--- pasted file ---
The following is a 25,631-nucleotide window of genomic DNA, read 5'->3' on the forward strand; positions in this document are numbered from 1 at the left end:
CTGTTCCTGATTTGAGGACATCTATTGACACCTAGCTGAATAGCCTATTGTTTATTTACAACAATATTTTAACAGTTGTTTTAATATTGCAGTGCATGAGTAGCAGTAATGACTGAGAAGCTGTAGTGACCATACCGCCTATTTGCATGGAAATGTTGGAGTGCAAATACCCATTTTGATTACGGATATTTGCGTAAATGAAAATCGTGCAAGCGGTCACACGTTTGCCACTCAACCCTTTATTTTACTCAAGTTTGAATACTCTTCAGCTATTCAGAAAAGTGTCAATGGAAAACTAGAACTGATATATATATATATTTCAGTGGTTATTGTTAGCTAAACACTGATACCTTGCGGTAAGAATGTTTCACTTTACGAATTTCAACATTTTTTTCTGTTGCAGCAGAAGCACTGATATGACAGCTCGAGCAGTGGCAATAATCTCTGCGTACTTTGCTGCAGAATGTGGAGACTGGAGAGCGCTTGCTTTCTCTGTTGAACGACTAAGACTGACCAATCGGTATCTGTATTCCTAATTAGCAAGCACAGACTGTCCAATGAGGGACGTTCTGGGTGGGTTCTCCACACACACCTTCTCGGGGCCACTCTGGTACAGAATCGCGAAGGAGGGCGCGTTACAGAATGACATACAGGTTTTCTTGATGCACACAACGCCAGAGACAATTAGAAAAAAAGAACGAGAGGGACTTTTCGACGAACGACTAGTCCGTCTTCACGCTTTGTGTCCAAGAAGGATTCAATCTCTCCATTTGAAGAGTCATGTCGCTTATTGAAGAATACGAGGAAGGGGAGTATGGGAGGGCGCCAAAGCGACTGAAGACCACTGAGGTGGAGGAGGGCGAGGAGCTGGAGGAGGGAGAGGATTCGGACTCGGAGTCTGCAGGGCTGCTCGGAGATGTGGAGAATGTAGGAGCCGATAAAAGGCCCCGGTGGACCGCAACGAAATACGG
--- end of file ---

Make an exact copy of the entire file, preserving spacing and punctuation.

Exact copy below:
The following is a 25,631-nucleotide window of genomic DNA, read 5'->3' on the forward strand; positions in this document are numbered from 1 at the left end:
CTGTTCCTGATTTGAGGACATCTATTGACACCTAGCTGAATAGCCTATTGTTTATTTACAACAATATTTTAACAGTTGTTTTAATATTGCAGTGCATGAGTAGCAGTAATGACTGAGAAGCTGTAGTGACCATACCGCCTATTTGCATGGAAATGTTGGAGTGCAAATACCCATTTTGATTACGGATATTTGCGTAAATGAAAATCGTGCAAGCGGTCACACGTTTGCCACTCAACCCTTTATTTTACTCAAGTTTGAATACTCTTCAGCTATTCAGAAAAGTGTCAATGGAAAACTAGAACTGATATATATATATATTTCAGTGGTTATTGTTAGCTAAACACTGATACCTTGCGGTAAGAATGTTTCACTTTACGAATTTCAACATTTTTTTCTGTTGCAGCAGAAGCACTGATATGACAGCTCGAGCAGTGGCAATAATCTCTGCGTACTTTGCTGCAGAATGTGGAGACTGGAGAGCGCTTGCTTTCTCTGTTGAACGACTAAGACTGACCAATCGGTATCTGTATTCCTAATTAGCAAGCACAGACTGTCCAATGAGGGACGTTCTGGGTGGGTTCTCCACACACACCTTCTCGGGGCCACTCTGGTACAGAATCGCGAAGGAGGGCGCGTTACAGAATGACATACAGGTTTTCTTGATGCACACAACGCCAGAGACAATTAGAAAAAAAGAACGAGAGGGACTTTTCGACGAACGACTAGTCCGTCTTCACGCTTTGTGTCCAAGAAGGATTCAATCTCTCCATTTGAAGAGTCATGTCGCTTATTGAAGAATACGAGGAAGGGGAGTATGGGAGGGCGCCAAAGCGACTGAAGACCACTGAGGTGGAGGAGGGCGAGGAGCTGGAGGAGGGAGAGGATTCGGACTCGGAGTCTGCAGGGCTGCTCGGAGATGTGGAGAATGTAGGAGCCGATAAAAGGCCCCGGTGGACCGCAACGAAATACGG